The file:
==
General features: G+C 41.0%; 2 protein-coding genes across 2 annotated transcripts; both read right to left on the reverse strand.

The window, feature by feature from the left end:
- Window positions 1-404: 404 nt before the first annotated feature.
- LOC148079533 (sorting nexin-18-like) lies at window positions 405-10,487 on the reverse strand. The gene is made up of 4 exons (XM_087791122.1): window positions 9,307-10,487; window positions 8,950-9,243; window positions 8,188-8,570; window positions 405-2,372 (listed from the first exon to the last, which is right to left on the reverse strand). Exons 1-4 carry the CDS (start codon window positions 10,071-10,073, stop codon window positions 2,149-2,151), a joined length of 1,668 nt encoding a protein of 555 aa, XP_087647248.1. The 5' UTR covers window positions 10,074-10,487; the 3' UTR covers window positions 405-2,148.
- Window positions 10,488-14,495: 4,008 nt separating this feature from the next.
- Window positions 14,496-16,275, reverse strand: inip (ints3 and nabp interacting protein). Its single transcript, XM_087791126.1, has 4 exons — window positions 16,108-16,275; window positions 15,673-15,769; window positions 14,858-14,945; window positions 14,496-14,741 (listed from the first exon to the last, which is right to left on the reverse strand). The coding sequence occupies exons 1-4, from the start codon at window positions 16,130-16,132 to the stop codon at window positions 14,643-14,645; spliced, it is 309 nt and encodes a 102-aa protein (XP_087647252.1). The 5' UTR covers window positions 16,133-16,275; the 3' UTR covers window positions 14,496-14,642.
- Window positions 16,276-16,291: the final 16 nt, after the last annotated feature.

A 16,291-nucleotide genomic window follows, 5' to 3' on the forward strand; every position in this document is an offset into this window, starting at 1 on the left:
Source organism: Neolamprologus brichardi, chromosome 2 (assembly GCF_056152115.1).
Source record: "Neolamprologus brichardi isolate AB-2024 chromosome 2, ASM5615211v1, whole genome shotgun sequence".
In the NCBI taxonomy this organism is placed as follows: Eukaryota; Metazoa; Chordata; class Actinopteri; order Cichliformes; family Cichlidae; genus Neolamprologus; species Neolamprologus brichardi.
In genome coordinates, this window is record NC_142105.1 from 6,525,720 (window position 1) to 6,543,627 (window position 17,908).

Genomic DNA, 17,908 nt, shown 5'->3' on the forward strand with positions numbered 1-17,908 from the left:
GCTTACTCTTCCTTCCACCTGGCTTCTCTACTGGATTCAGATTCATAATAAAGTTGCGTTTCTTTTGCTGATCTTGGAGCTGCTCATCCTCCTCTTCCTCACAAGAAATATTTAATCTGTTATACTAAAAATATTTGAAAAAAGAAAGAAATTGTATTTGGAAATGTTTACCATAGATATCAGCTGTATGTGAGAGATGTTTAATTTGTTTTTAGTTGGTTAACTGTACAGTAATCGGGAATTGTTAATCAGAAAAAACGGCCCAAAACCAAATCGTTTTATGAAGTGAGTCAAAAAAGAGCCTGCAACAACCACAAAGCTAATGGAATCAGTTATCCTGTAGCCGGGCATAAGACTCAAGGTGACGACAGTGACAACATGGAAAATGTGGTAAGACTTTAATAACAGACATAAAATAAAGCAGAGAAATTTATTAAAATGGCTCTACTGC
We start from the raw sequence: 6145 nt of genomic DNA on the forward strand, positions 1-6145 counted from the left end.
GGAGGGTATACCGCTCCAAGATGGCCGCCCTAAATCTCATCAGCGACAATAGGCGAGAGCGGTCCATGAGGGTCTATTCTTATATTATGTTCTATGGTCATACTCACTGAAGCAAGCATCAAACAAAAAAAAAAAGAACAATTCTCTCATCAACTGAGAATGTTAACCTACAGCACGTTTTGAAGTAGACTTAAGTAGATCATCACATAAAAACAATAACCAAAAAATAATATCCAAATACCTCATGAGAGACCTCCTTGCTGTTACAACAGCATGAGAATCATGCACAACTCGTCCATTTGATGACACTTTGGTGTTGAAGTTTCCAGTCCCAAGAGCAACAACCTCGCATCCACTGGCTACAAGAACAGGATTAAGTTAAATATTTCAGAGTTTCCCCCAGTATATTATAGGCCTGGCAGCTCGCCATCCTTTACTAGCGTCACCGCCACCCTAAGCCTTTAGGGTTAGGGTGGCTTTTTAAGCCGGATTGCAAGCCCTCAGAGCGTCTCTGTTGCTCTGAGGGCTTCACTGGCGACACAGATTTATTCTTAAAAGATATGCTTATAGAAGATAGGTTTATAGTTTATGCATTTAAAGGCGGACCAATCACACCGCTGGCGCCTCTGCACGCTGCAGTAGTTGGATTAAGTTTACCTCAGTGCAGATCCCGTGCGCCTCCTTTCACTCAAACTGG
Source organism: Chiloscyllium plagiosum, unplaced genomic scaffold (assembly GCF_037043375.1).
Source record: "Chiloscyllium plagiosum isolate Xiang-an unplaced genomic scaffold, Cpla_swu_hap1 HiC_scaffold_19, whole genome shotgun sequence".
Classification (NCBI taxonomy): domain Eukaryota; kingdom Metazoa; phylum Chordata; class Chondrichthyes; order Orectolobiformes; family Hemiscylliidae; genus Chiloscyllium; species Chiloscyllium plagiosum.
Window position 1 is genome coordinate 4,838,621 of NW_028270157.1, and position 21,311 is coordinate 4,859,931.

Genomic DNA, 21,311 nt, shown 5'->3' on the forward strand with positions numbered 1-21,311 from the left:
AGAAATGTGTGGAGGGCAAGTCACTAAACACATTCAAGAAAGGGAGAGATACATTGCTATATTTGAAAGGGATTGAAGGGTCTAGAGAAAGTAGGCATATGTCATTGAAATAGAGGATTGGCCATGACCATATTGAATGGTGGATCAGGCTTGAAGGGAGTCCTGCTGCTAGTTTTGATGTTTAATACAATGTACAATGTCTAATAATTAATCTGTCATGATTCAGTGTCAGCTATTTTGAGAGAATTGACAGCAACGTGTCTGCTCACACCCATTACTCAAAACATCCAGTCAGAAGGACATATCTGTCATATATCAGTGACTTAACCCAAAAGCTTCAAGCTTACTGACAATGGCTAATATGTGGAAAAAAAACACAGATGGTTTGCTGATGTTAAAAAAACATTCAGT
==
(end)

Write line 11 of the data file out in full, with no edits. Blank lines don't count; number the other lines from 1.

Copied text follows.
In the NCBI taxonomy this organism is placed as follows: Eukaryota; Metazoa; Chordata; class Actinopteri; order Cichliformes; family Cichlidae; genus Neolamprologus; species Neolamprologus brichardi.